Here’s the deal. I love genomics. I love playing with numbers. And I still think that unveiling the design of life itself is the most interesting problem in the world. However. I think we have some issues.
The first problem we have is the Epic Multiple Testing Problem. Ok, so I’m sure everyone’s aware of multiple testing corrections within individual experiments – that’s fairly straight-forward, and we correct for those. However, what happens that we don’t correct for, is that in particularly hot fields, lots of labs are working on the same problem. And by chance, some of them get strong, striking results. And the more extreme your results are, really the more dubious you should be about them, but actually, we trust them more, they get published first, etc. Then when people go to replicate the results, they get weaker or no results, but there’s a bias against publishing negative results, so these get disregarded. And it’s only when the results are so entrenched that they become dogma, that this creates a space for people to go in and specifically disprove them.
So, we have a cycle of: great result – mostly unreported weakening – accepted dogma – disproved conclusions. A cycle that possibly takes decades. This is described by John Ioannidis in his excellent article – Why most published research findings are false. And do check out this New Yorker article on the same topic – this is really something that’s happening widely, and across disciplines. Drugs are magically losing efficacy, a large number of textbook scientific claims are gradually being disproven.
I don’t see this as a tragic demise of science, more as a science run-of-the-mill. I believe in Karl Popper’s model of science as relying on falsifiability, rather than being continually right. We make claims, we test them, only the best survive – that’s ok. It does mean a few things though. First of all, because of the high pressure on scientists to publish positive results, there’s a systematic pressure to create and embrace false positives. Because of the Epic Multiple Testing Problem, even with correct stats, most up to date methods, and no bad intentions from anyone – lots of research findings, particularly in hot fields, will be false positives. I think it gets worse in fields where people think they already know the conclusions (hello obesity research), or where there are social beliefs tangled up in the science (e.g. anything ever about the male and female brain, Simon Baron-Cohen’s thing about autism being the ‘extreme male brain’, whatever. Did you know that girls with autism are significantly less likely to be diagnosed, even when displaying the same severity of symptoms as the boys who are diagnosed? Not helpful. Anyway). Not that everything that emerges from those fields will be false, but I would guess that it significantly increases their rate of false positives.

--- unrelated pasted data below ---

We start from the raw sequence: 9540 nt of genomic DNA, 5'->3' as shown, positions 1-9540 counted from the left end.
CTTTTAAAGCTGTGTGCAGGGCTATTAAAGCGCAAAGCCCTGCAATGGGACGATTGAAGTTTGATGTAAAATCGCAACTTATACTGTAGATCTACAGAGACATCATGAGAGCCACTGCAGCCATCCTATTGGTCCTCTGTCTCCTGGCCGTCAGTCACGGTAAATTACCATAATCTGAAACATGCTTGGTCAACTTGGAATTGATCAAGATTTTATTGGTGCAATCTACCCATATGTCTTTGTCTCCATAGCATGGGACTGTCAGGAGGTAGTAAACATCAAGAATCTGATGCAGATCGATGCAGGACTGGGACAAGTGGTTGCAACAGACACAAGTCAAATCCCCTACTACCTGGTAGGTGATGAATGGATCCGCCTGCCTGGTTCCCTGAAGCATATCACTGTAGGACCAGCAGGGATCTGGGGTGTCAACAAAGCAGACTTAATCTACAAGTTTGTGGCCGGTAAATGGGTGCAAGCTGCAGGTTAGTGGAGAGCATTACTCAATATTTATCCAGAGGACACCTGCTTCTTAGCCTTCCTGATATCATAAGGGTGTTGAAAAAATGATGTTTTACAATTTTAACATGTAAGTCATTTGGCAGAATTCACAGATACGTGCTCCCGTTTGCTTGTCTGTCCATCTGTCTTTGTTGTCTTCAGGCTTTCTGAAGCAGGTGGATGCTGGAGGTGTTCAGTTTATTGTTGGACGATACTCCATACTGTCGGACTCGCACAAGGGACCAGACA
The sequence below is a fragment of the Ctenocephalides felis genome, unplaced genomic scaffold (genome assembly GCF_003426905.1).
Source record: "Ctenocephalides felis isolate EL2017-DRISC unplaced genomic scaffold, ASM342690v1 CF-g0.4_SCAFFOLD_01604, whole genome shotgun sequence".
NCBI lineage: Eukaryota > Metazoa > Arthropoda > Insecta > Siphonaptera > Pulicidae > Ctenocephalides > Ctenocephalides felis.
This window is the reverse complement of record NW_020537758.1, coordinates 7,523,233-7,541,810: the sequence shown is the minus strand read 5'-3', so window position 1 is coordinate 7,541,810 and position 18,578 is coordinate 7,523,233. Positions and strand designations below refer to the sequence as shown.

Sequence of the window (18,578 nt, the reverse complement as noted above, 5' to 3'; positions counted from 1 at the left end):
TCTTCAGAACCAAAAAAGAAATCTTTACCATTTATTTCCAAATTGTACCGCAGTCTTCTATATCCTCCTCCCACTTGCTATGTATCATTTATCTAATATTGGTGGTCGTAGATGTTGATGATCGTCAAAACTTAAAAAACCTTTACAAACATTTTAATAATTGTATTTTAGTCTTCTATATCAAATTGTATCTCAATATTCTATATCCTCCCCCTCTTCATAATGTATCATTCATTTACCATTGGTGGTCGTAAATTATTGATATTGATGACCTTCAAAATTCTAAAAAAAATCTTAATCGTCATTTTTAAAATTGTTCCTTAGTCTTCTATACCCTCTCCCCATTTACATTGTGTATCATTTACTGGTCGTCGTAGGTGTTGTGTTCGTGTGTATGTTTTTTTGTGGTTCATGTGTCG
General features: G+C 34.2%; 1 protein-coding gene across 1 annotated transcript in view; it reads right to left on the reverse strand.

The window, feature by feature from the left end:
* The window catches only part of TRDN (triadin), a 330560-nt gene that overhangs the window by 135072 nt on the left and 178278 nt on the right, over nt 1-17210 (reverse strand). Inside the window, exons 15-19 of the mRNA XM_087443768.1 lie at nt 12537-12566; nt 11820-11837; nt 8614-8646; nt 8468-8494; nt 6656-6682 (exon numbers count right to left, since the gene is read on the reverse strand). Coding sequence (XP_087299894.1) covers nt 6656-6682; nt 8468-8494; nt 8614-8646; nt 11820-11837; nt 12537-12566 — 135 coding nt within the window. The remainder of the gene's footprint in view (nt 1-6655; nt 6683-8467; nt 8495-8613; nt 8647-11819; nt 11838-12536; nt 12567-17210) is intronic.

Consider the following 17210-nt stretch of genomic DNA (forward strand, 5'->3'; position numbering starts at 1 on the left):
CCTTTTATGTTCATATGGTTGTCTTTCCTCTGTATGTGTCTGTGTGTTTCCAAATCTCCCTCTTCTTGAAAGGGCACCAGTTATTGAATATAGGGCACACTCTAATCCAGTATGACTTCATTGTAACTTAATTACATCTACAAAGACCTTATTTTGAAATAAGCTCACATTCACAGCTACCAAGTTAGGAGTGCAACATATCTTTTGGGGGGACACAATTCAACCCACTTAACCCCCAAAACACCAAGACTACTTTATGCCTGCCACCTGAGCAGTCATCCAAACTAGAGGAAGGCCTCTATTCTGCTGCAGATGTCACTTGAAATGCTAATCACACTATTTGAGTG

So, this is a problem across the entirety of science as a field. What makes genomics potentially worse than average? Well, as I briefly discussed in my last post, there’s a flood of data, and as a field, we’re really quite unprepared and incompetent with it. I don’t mean that individual people are necessarily bad, but biology isn’t traditionally a particularly numerical field (despite some wonderful exceptions to this generalisation), and I think most undergrad curriculums still reflect this. Mine included no programming, and next to no maths, except what I set out to learn on my own initiative. However, lots of people later end up in positions where they need to make use of high-throughput data – something you can’t meaningfully do without at least a basic understanding of stats. But people need to publish to survive, so what you end up with are widely misapplied statistics and hugely variable quality of bioinformatics methods. And, you know, the times when people accidentally flipped 1’s and 0’s and reversed the outcome of their experiment, shifted everything by just one row, accidentally used the same data twice, or in the wrong genome release, or any number of things that can go wrong. I expect this to change as training catches up with the new requirements biologists are facing, but for now, even from this alone, I’d expect we’re one of the fields with the highest rate of false positive findings in science today.